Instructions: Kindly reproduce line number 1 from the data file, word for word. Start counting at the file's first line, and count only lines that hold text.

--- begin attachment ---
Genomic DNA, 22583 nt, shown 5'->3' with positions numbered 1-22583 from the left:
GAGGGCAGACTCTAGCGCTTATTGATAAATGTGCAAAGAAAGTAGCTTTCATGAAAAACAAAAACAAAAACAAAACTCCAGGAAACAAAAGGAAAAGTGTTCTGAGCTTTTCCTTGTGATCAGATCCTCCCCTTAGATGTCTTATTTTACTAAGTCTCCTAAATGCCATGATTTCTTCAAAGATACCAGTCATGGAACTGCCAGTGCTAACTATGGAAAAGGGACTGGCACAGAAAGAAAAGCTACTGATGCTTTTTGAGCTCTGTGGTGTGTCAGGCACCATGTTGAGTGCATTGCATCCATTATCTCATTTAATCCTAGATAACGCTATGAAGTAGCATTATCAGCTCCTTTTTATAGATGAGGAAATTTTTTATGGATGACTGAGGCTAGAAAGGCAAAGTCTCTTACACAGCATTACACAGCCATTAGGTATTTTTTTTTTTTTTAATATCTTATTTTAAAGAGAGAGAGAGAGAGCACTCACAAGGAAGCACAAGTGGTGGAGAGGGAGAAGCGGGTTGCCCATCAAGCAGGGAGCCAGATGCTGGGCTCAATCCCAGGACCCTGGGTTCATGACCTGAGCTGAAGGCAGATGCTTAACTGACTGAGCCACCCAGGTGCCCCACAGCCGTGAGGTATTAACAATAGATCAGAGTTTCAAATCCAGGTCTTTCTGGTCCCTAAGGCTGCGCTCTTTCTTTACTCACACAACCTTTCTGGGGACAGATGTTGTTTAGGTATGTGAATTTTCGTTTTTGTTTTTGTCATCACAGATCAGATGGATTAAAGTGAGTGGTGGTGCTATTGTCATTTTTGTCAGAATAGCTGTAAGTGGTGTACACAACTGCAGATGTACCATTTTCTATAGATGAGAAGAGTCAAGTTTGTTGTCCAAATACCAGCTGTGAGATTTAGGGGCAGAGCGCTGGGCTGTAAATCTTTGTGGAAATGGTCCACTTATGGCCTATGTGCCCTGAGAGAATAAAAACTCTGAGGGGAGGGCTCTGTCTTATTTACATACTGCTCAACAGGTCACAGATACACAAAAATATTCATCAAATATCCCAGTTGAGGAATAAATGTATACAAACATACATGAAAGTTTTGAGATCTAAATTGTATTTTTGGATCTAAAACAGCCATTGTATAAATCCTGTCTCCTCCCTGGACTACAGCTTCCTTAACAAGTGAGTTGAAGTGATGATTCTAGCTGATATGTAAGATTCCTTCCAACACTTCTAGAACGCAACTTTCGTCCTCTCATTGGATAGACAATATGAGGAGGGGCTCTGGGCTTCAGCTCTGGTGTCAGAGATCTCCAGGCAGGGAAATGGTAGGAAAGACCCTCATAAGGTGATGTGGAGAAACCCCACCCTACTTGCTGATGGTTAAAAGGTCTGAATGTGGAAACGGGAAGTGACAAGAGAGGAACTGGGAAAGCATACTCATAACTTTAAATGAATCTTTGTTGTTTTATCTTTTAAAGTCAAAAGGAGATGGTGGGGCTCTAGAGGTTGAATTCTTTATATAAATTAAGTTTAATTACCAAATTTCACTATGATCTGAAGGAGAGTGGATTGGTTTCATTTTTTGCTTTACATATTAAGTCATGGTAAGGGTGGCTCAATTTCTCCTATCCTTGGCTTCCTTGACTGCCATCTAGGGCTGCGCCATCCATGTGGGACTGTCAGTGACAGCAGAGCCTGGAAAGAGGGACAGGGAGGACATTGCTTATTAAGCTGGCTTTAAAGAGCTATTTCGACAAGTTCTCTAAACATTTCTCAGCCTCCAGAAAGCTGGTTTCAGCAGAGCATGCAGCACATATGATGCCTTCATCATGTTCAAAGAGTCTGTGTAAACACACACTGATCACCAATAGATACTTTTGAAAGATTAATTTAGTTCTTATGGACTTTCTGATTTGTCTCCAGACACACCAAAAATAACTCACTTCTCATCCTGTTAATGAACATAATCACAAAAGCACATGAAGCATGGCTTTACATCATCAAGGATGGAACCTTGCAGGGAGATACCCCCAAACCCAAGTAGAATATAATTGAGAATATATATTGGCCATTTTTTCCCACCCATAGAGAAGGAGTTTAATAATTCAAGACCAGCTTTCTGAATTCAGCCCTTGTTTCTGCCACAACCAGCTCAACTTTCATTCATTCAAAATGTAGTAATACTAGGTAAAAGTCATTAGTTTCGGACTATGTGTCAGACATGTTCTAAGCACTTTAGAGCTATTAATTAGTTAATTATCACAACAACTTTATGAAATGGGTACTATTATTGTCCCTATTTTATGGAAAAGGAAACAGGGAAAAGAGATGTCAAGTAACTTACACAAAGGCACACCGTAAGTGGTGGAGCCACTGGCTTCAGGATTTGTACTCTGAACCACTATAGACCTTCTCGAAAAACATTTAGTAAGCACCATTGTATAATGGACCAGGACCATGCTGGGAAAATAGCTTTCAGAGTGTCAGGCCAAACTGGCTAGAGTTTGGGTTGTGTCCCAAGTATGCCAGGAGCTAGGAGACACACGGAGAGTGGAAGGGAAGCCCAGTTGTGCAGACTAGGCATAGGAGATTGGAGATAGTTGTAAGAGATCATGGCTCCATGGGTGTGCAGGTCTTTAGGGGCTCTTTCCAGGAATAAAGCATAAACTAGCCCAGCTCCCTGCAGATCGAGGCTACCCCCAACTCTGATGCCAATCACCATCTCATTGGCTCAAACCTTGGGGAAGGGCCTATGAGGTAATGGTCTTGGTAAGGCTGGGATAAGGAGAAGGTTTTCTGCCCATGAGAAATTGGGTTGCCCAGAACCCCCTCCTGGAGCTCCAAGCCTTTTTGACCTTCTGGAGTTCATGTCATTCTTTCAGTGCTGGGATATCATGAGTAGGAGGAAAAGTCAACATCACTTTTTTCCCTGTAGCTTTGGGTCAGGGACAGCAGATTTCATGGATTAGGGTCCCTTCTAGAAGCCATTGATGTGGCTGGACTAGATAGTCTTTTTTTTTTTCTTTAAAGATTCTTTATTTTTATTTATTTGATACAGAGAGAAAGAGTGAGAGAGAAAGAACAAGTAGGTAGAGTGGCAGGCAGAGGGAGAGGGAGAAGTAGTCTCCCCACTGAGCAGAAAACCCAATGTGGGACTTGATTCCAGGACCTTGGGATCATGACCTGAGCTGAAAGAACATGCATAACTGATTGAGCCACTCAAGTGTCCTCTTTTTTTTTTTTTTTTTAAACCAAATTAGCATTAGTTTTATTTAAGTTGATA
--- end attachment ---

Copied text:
Genomic DNA, 22583 nt, shown 5'->3' with positions numbered 1-22583 from the left: